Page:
Calendar for the week

january 29
Public Works Film Series: See for yourself how bad times really were during the Depression by checking out the adjuncts to the exhibition "Public Works" at the Wolfsonian-FIU (1001 Washington Ave., Miami Beach). In addition to a series of lectures and performances commencing next week, the museum is launching six cinematic programs -- comedies, dramas, documentaries -- that will give you a taste of the Thirties. Tonight at 7:00 p.m. watch the 1933 Disney cartoon "The Three Little Pigs" and two arresting documentaries by Pare Lorentz, known as FDR's filmmaker. Featuring cinematography by Paul Strand, Ralph Steiner, and Leo Hurwitz and an original score by Virgil Thomson, The Plow That Broke the Plains, made in 1936, promoted conservation as a way to rejuvenate poorly managed land in the Oklahoma Dust Bowl. The River (1937), another collaboration by Lorentz and Thomson, deals with the Mississippi River Basin and Roosevelt's troubled Tennessee Valley Authority projects. Both films provoked howls from the film industry, which objected to "government-sponsored competition." Admission costs three dollars. Call 535-2622. (NK)

january 30
Miami Film Festival: Celebrating its quince, or fifteenth birthday, the Miami Film Festival opens tonight at 7:30 at the Gusman Center for the Performing Arts (174 E. Flagler St.) with the U.S. premiere of The Chambermaid and the Titanic, the dramatic second installment in festival fave Bigas Luna's "Trilogy of Women." Twenty-six films from thirteen countries will be screened over the next ten days, and for the first time ever an "Audience Choice Award" will be given to the most popular film. (Votes will be collected from audience members after each screening.) Two important filmmakers -- Italy's Michelangelo Antonioni and Japan's Takeshi Kitano -- will be saluted. In addition to the movies, Miami-Dade Community College's Wolfson Campus (300 NE Second Ave.) hosts a series of lectures and workshops beginning on Sunday at 10:00 a.m. that examine filmmaking in South Florida as well as innovative technology and production in movies and television. Admission to the lectures and workshops is free; admission to the films ranges from $8 to $25. See "Calendar Listings" on page 35 for a complete schedule of events or call 372-0925. (NK)

Uhambo, the Journey: Through traditional African song and dance, tribal drumming, and black township pop, Johannesburg's Sibikwa Players tell the story of one man's coming of age in the time of apartheid. The five-member, all-male South African theater troupe was formed in the late Eighties to provide alternative education for kids kept out of school because of riots and teachers' strikes. Their shows continue to deal with issues of racism and violence in an attempt to ensure that the lessons of apartheid are well learned. Sponsored by the Cultura del Lobo performing arts series, the Sibikwa Players perform Uhambo, the Journey tonight and tomorrow night at 8:00 at Miami-Dade Community College's Wolfson Auditorium (300 NE Second Ave.). Tickets cost ten dollars. Call 237-3010. (JC)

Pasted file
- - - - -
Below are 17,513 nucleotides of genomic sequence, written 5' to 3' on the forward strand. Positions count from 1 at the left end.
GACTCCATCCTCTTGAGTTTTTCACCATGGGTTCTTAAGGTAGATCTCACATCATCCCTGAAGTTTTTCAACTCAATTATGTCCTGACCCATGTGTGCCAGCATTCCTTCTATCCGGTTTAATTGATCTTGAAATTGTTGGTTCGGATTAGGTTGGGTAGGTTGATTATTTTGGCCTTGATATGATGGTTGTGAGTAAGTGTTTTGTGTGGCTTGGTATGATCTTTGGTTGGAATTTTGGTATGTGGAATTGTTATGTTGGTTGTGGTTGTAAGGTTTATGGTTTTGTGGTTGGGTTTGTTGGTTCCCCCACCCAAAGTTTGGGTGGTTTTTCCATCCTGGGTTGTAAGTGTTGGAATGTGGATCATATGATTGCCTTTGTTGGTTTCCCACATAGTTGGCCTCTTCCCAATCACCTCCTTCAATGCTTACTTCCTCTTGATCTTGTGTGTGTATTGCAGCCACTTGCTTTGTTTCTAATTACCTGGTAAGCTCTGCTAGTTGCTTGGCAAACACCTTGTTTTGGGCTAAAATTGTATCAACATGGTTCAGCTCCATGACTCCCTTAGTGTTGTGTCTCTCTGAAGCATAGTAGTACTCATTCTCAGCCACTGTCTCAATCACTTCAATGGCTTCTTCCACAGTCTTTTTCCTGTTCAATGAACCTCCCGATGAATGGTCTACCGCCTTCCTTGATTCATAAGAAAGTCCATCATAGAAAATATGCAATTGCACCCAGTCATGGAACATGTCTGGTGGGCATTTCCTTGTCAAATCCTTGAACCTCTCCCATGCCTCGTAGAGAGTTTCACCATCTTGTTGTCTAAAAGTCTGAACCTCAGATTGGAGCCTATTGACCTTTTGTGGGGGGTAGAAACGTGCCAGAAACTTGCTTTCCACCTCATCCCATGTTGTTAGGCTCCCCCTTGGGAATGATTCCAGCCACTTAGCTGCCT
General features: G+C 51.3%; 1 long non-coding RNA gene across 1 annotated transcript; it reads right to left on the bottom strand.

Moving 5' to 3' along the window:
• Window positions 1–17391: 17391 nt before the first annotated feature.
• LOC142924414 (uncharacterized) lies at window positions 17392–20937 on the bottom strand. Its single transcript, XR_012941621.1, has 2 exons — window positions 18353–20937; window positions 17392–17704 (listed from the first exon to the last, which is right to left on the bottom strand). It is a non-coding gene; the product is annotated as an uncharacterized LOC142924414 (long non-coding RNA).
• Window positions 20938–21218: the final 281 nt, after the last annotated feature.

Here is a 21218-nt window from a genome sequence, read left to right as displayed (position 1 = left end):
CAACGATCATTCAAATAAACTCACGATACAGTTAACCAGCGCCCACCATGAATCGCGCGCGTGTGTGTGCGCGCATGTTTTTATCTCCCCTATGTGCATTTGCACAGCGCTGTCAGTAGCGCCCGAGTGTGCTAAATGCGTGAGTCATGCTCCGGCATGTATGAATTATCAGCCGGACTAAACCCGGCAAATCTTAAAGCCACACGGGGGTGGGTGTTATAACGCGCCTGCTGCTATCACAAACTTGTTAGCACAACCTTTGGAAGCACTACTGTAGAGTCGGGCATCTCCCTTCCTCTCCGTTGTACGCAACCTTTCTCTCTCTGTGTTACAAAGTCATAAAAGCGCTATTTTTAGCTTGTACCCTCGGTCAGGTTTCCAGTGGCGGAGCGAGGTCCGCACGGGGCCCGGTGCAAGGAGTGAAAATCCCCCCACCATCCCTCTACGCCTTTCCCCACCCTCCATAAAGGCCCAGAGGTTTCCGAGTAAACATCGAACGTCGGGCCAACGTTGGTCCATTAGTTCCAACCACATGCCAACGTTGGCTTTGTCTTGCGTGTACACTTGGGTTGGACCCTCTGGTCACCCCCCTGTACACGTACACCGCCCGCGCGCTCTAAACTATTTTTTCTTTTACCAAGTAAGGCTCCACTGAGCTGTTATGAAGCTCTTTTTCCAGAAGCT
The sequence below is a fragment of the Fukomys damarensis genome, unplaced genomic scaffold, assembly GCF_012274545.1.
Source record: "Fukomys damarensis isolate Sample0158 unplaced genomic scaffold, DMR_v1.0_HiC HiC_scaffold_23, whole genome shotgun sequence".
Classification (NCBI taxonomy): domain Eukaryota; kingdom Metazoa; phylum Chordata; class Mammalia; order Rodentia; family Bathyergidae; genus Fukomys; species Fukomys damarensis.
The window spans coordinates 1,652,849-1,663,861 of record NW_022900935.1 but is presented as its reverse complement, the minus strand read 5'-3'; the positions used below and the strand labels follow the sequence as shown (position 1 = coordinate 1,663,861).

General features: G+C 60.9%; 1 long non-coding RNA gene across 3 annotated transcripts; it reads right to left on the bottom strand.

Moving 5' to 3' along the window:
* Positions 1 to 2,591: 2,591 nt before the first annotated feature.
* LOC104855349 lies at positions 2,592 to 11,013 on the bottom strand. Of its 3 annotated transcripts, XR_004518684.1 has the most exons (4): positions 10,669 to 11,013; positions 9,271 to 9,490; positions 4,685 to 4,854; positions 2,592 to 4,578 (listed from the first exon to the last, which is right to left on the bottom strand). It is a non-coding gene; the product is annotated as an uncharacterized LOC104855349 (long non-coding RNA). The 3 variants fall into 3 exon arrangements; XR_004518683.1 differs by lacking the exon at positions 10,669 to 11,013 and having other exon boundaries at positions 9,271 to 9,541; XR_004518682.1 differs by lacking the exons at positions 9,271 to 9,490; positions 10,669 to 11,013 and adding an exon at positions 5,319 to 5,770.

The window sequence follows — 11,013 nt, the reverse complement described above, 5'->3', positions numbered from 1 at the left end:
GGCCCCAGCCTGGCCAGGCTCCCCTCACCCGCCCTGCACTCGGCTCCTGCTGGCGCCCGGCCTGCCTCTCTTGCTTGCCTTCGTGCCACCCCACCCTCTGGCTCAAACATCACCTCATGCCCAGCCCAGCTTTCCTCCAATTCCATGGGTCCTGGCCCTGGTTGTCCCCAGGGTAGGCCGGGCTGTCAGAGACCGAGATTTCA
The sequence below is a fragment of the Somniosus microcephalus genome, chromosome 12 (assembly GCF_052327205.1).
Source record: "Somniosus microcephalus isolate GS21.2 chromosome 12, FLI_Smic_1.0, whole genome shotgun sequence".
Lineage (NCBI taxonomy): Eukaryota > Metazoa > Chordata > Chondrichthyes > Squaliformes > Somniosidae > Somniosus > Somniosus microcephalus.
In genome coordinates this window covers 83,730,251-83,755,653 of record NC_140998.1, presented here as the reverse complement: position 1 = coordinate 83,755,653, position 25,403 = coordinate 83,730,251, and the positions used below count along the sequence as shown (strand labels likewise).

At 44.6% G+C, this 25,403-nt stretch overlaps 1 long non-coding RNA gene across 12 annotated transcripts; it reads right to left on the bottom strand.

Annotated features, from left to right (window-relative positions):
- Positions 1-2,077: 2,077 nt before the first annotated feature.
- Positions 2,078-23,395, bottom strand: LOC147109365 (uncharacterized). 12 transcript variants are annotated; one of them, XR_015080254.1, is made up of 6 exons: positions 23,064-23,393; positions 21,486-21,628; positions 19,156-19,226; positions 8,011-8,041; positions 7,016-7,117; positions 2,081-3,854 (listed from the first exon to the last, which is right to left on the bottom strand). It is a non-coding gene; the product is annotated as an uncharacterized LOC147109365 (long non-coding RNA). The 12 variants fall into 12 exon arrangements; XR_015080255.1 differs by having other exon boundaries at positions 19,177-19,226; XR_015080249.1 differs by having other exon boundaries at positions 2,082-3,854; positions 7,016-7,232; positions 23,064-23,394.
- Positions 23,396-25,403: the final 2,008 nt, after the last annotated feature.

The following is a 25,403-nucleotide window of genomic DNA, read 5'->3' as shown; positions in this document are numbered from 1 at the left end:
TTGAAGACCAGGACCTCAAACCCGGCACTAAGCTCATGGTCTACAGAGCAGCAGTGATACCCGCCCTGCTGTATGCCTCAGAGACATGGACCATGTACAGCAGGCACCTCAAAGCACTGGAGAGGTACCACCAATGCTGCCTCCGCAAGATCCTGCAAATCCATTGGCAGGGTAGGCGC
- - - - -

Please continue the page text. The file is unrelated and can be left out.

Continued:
Alvin Ailey American Dance Theater: In 1958 Alvin Ailey and a group of young black modern dancers performed at the 92nd Street Young Men's Hebrew Association in New York City, and American dance was never the same. Originally from Texas, Ailey created more than 70 ballets that poignantly drew from black cultural life. (Two of his most acclaimed works, Blues Suite and Revelations, were inspired by his childhood experiences in Sunday school.) The modest Ailey never intended that his company be a showcase for his work alone. Over the past 40 years the dancers have performed more than 150 works by 50 choreographers, including classic works and newly commissioned pieces. Ailey died in 1989, but his 31-member company survives and continues to dazzle audiences under the direction of dancer/choreographer Judith Jamison, who was often Ailey's muse. At the Broward Center for the Performing Arts (201 SW Fifth Ave., Fort Lauderdale) tonight at 8:00, tomorrow at 2:00 and 8:00 p.m., and Sunday at 3:00 p.m., behold the grace of the dancers as they passionately interpret a variety of works. Each performance features the company's signature piece Revelations, a powerful 30-minute work delineating black heritage and set to spirituals, gospel, song-sermons, and blues. Tickets range from $15 to $45. Call 532-3491. (NK)

january 31
Star Trek: Federation Science, and Phffft: Sound in Space: Calling all Trekkies, sci-fi, and sound fans. The Miami Museum of Science and Space Transit Planetarium (3280 S. Miami Ave.) has two exhibitions just for you. Wannabe Captain Kirks can explore the final frontier with "Star Trek: Federation Science," an interactive exhibition including 40 modular displays that examine physics, practical astronomy, and physiology. Gawk at props and costumes used in the Star Trek movies and the hit TV show, then take command of the Enterprise, beam yourself up to an alien planet, or turn into a Klingon. In conjunction with the museum show, the planetarium is presenting "Star Trek: The Planetarium Experience," a special under-the-dome multimedia show. Noise junkies will be thrilled with "Phffft: Sound in Space," a sound installation created by the Seattle-based composer, sculptor, and inventor Trimpin. "Phffft" consists of an array of wind instruments (brass horns, whistles, and more), some made by hand from found objects. These musical gadgets contain more than 200 computer-programmed acoustic sound-making components; spectators activate the sounds. Both "Star Trek" events run through May 3, "Phffft" through March 29. Admission ranges from six to ten dollars. Call 854-4247. (NK)